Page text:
N.Y. sues gunmakers for catering to criminals

State attorney general says manufacturers have made guns easier to conceal, more deadly.

By , Staff writers of The Christian Science Monitor

Most people would probably consider an illegal gun a public nuisance. But does the production, marketing, and distribution of weapons by the nation's largest gun manufacturers contribute to the violence in society - making them a threat to the public health and safety - a nuisance as defined by law.?

New York's Attorney General Eliot Spitzer is confident it does. As a result, yesterday New York became the first state to bring a groundbreaking lawsuit against nine major gun manufacturers, three importers, and twelve wholesalers, charging they violate the state's public nuisance law.

The goal is to get them to stop designing guns that are attractive to criminals.

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"We now have every major city, the second biggest state, and the prospect of more states and the federal government saying this conduct will have to change," says David Kairys, a professor at Temple University School of Law in Philadelphia, and a consultant to the New York lawsuit.

A step beyond other suits

Experts say this suit goes beyond those brought by the 32 cities because states are much more powerful legal entities, and New York is using a legal theory that's expected to be more successful there.

"This does not require any law change, just the application of existing laws," says Mr. Kairys.

Illegal guns are already classified as a public nuisance in New York. But the state will have to prove that the manufacturers contribute to the problem.

Advocates of gun control believe the state will have no problem.

"Instead of using money to create safer weapons, such as guns with internal locking devices or personalized guns that can't be used by unauthorized users, they've spent their resources making guns more powerful, easier to conceal, and more deadly," says David Bernstein of the Center to Prevent Handgun Violence, a nonprofit Washington group that is co-council with New York in the suit.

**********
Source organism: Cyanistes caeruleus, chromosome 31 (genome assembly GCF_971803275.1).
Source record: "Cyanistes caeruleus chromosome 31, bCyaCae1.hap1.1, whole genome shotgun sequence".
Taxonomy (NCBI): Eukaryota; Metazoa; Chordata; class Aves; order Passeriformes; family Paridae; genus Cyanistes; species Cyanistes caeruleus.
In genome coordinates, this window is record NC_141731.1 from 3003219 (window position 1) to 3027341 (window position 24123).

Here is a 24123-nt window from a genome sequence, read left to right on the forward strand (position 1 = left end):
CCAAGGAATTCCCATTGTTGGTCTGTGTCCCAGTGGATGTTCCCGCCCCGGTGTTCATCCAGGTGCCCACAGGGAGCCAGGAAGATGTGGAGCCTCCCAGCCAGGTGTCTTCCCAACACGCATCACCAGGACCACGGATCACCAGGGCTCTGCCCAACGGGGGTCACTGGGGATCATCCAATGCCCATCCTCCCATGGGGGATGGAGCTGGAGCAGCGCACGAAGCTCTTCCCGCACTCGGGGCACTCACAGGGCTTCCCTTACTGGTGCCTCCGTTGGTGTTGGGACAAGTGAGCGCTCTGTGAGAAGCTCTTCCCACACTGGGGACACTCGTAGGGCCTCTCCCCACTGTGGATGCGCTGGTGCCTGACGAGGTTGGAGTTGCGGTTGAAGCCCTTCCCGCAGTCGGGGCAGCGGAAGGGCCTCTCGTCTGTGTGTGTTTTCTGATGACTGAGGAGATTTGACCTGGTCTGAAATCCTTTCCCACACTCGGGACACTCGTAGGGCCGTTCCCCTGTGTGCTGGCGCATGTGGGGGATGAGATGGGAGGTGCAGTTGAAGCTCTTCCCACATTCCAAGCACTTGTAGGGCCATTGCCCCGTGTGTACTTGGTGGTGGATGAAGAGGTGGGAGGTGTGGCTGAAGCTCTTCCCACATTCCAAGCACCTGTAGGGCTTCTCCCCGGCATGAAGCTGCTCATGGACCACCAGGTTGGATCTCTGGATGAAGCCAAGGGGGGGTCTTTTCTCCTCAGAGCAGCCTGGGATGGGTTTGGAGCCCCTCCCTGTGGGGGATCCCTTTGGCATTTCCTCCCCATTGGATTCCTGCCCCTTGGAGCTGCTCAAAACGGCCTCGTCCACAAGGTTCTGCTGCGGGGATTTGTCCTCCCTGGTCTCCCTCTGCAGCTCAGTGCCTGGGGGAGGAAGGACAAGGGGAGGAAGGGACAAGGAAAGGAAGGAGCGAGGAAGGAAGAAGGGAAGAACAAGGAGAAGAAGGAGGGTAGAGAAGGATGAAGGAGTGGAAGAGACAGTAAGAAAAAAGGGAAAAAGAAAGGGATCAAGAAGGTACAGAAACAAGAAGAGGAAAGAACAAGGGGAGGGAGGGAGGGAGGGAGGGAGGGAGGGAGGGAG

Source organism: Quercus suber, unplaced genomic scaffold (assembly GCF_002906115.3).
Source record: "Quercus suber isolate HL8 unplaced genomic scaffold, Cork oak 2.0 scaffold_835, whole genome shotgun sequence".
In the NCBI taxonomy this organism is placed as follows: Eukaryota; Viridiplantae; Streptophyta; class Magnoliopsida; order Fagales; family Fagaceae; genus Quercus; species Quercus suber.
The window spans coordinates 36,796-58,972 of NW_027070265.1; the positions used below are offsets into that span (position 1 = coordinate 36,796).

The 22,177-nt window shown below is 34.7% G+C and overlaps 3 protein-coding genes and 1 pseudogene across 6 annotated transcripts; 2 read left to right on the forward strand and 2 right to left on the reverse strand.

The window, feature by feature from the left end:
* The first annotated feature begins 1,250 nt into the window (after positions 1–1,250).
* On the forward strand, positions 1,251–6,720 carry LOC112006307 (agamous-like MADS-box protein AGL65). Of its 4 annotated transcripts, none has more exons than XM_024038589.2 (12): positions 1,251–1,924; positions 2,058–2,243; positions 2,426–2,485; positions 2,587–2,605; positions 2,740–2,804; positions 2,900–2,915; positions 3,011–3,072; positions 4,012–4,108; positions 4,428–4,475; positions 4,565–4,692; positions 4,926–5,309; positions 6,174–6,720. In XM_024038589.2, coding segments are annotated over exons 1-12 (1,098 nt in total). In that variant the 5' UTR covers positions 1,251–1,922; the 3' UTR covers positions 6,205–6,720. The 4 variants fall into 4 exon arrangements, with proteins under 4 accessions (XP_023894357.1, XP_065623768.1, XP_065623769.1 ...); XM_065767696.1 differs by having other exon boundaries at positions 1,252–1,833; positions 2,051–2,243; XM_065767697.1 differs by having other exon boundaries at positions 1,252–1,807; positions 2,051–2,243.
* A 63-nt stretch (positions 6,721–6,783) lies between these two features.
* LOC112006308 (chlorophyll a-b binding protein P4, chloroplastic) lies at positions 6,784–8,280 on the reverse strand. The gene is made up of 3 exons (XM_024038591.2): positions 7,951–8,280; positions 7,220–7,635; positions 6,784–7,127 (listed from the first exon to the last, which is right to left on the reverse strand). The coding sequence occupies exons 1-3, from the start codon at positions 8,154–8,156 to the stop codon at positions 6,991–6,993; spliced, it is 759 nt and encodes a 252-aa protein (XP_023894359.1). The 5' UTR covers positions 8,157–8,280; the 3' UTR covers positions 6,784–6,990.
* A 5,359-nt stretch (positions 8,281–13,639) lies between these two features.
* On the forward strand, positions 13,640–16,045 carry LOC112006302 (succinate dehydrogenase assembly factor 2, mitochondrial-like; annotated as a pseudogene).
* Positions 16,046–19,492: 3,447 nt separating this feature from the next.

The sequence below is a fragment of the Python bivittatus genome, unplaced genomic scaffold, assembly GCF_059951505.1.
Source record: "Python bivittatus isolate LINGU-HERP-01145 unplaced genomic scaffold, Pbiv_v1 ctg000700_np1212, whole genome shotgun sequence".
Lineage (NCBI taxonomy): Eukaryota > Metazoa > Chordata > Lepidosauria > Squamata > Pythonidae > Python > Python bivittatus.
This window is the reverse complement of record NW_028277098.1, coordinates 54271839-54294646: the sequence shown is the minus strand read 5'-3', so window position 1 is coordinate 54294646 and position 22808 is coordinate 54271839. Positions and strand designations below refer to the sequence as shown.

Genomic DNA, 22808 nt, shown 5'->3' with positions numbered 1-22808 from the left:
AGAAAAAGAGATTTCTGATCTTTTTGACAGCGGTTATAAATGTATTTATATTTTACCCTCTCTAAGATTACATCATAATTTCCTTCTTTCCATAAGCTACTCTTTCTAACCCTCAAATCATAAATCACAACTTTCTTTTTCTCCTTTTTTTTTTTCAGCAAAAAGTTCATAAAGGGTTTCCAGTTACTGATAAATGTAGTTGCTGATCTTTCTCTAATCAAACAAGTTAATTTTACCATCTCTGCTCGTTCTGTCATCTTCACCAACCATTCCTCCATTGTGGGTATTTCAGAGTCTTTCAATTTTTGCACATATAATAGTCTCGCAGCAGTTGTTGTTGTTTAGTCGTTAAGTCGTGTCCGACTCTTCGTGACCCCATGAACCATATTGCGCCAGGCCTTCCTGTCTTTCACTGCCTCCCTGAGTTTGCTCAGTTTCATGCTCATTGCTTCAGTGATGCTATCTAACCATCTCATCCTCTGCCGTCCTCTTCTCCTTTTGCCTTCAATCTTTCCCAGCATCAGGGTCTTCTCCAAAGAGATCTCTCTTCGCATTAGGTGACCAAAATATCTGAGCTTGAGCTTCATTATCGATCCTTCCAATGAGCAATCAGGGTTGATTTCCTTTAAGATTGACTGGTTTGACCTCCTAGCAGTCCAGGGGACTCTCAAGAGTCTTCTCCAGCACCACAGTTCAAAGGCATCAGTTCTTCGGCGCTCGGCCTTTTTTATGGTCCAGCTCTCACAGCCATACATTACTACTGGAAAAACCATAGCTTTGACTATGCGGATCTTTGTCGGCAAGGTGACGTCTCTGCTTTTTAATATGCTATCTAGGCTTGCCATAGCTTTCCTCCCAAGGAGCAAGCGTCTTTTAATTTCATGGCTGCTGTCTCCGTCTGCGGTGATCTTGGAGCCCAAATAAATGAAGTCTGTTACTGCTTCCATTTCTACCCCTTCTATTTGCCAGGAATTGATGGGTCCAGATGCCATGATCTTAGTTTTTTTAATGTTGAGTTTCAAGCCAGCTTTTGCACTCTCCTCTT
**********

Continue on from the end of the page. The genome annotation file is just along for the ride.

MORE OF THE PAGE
Representatives of the gun manufacturing industry did not respond to calls by press time. But the National Rifle Association (NRA), which is not a party to the New York lawsuit, calls it "wrongheaded."

"The notion of holding a legal industry liable for what thugs do flies in the face of common sense and Americans know that," says Bill Powers, a spokesman for the NRA in Washington. He points out that about a dozen states have passed legislation to prevent these kinds of suits, including Texas.

But according to Mr. Bernstein, guns are the only legal product sold in this country that are not regulated by the product safety commission.

"Toy guns are more heavily regulated, teddy bears are more heavily regulated for safety than real guns are, and teddy bears don't kill 32,000 people every year," he says.

Missing the point

But Don Diamond, a manager of a gun store in Schenectady, N.Y. believes that gun control forces are missing the point.

"It's like suing car manufacturers because they sell them to people who get drunk and then drive," he says. "It's a morality question and you can't legislate morality. I don't see where they're coming from."

But gun-control forces have been gaining ground in New York State. Just last week, the legislature passed what's considered one of the broadest packages of gun-control measures in the country. New York City is also suing the gun manufacturers.

At the press conference yesterday, Housing and Urban Development Secretary Andrew Cuomo joined Mr. Spitzer in announcing the suit - a sure indication of its popular appeal. Mr. Cuomo is thinking about running for governor in 2002.

(c) Copyright 2000. The Christian Science Publishing Society

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